Tuesday, June 13, 2006

Coke gets geyser of community-based publicity, but doesn't want it

Chris at Shotgun Marketing has the latest example of a company not liking the direction that the community is going with their product, so they try to LEAD the community away from their chosen path.

Hundreds of videos are popping up all over the internet of an interesting experiment involving Diet Coke. Apparently, when you drop a Mentos into a bottle of Diet Coke, the chemical reaction results in a geyser shooting up to 20-feet in the air. For months people have been shooting videos of this experiment, with the most famous being at eepybird.com. As of last Friday, this video had been viewed over 800,000 times.

The interesting part of this story is the reaction that Mentos and Coke have had to their products being featured in these community-produced videos. Mentos' reaction? "We are tickled pink by it," says Pete Healy, vice president of marketing for the company's U.S. division.

As for Coke? "It's an entertaining phenomenon," said Coke spokeswoman Susan McDermott. "We would hope people want to drink [Diet Coke] more than try experiments with it.". She adds that the "craziness with Mentos ... doesn't fit with the brand personality" of Diet Coke.

Let me repost what I said in Part 2 of my 'Marketing With Your Community' series:
I prefer to think that our goal as marketers is to clear a path for the consumer. The consumer will eventually reach their destination with or without us, but the value we bring to the equation is to help the consumer reach their destination as effectively as possible. We can't clear a path if the consumer is leading us. And if we get too far ahead of the consumer, we lose the ability to accurately anticipate their path.

So we walk with the consumer. If the consumer leads, our ability to clear their path is diminished, which doesn't serve the best interest of the consumer. If the marketer leads, then our ability to understand the consumer is diminished, which means our ability to understand which path they will take is lessened. And that's not in their best interest either. It also doesn't help us.

Mentos is walking WITH their community, Coke is trying to lead them. Mentos found out about how the community was enjoying their product, and now they are considering offering a marketing deal to the men responsible for the most elaborate, and popular video. The company values the online buzz for Mentos at 'Over 10 million'.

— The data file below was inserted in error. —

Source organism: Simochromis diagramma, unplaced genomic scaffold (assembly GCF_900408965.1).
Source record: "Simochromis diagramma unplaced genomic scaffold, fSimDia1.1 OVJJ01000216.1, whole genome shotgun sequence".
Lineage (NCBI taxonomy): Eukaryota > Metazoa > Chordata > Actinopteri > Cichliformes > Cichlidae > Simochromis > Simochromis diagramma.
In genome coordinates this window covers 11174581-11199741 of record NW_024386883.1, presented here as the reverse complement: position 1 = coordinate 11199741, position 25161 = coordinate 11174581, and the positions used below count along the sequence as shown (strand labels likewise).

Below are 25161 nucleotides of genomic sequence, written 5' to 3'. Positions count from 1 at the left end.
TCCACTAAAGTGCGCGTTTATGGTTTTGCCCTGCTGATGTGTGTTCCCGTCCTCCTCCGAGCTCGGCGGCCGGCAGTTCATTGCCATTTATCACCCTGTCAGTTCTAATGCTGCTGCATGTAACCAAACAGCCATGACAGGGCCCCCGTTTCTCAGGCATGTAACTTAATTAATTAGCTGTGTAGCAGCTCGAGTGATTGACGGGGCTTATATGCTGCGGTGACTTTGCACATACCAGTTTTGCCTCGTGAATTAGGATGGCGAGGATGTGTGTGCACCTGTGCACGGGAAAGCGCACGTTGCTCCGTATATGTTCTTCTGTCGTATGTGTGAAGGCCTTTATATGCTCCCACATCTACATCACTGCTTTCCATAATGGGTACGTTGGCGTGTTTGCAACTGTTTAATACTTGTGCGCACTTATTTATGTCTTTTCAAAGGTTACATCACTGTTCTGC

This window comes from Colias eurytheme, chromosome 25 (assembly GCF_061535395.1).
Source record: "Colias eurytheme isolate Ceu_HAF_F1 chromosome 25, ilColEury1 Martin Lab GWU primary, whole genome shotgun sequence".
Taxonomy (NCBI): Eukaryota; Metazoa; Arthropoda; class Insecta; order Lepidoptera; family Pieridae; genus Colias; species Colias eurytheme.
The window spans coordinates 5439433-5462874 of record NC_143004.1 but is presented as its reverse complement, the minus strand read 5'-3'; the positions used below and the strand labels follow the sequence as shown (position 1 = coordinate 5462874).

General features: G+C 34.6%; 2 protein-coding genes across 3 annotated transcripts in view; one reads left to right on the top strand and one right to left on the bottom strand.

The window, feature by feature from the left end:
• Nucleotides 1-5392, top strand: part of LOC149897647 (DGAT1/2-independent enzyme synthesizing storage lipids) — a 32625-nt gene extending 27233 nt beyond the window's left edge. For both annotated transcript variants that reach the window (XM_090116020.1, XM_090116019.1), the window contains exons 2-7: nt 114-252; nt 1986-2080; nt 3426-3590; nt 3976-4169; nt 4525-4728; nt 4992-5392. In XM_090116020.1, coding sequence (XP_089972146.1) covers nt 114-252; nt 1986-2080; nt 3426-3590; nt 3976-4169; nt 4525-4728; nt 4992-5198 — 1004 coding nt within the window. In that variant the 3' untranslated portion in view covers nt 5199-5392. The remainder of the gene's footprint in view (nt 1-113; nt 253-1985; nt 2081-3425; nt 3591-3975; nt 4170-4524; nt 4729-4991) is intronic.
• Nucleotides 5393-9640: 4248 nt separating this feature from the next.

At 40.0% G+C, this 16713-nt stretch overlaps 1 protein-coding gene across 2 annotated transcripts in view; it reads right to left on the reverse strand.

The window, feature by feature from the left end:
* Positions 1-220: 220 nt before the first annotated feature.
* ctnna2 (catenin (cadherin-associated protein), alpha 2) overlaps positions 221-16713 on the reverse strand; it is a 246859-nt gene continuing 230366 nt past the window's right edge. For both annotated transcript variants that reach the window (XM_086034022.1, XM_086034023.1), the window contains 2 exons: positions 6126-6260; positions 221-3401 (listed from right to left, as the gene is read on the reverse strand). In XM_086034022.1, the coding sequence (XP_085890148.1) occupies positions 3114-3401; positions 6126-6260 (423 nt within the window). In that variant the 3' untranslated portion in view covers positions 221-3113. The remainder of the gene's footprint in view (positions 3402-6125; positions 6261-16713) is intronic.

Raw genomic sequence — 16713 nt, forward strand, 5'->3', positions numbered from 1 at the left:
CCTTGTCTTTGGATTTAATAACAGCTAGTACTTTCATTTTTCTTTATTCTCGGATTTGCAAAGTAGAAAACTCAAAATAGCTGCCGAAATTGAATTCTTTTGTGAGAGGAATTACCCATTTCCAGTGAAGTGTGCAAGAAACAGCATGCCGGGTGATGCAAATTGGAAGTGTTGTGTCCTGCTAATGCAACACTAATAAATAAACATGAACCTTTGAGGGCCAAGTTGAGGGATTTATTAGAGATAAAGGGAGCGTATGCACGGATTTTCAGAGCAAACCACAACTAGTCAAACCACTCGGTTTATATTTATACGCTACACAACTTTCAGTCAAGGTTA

On the flipside, Coke is telling their community to stop playing (enjoying) with Diet Coke, and start drinking it.

Mentos is clearing a path for their community, Coke is trying to lead their's.

Guess which company will be the winner here?


J.D. said...

I don't know what Coke is worried about. Pretty much if Coke's CEO got up on the top of the Empire State Building and started throwing babies off of it left and right, people would still drink Coke, because at this point in our history, that's just what we do.

I mean, c'mon, we live in the South were everything is a Coke, no matter if it's Pepsi, RC, or orange drink. If it fizzes, it's either Alka-Seltzer or Coke. With such a deeply ingrained name recognition, why would Coke even care if people were re-creating Old Faithful with the Mentos people?

Tricia said...

First of all, that video is amazing so I don't know anyone can be anything but "tickled pink" by it. But, if you recall, consumers previously paired coke and pop rocks in an experiment (and at that time they rumored that it would result in death) - this is just another soda-candy pairing that is par for the course in the coke family. Hey, Diet Coke should have been happy that this time the rumors were playful and not deadly!

Anonymous said...

Hey JD, i'm not sure I share your unshakable faith in Coke, not sure if you know this but fizzy soft drinks is, ironcally enough, rather flat.

"Atlanta-based Coke (Research), the world's largest soft drinks maker, saw its domestic market share drop by 0.9 percent to 43.1 percent last year."


Sure, they'll be in business a lot longer, but they are still need to connect with customers in more meaningful ways than broadcasting messages.

To their credit they did a great job with thie world cup blog:

John Dumbrille said...

I dont know. I think I agree with your stated implied aesthetic, but I bleieve there is a place for mind control on the web, just as there is a willing market. And companies like Coke, whose products are primarily perpetuated by advertising rather than word of mouth all all over that. They'll unuveil their "gusher" ad when they want to...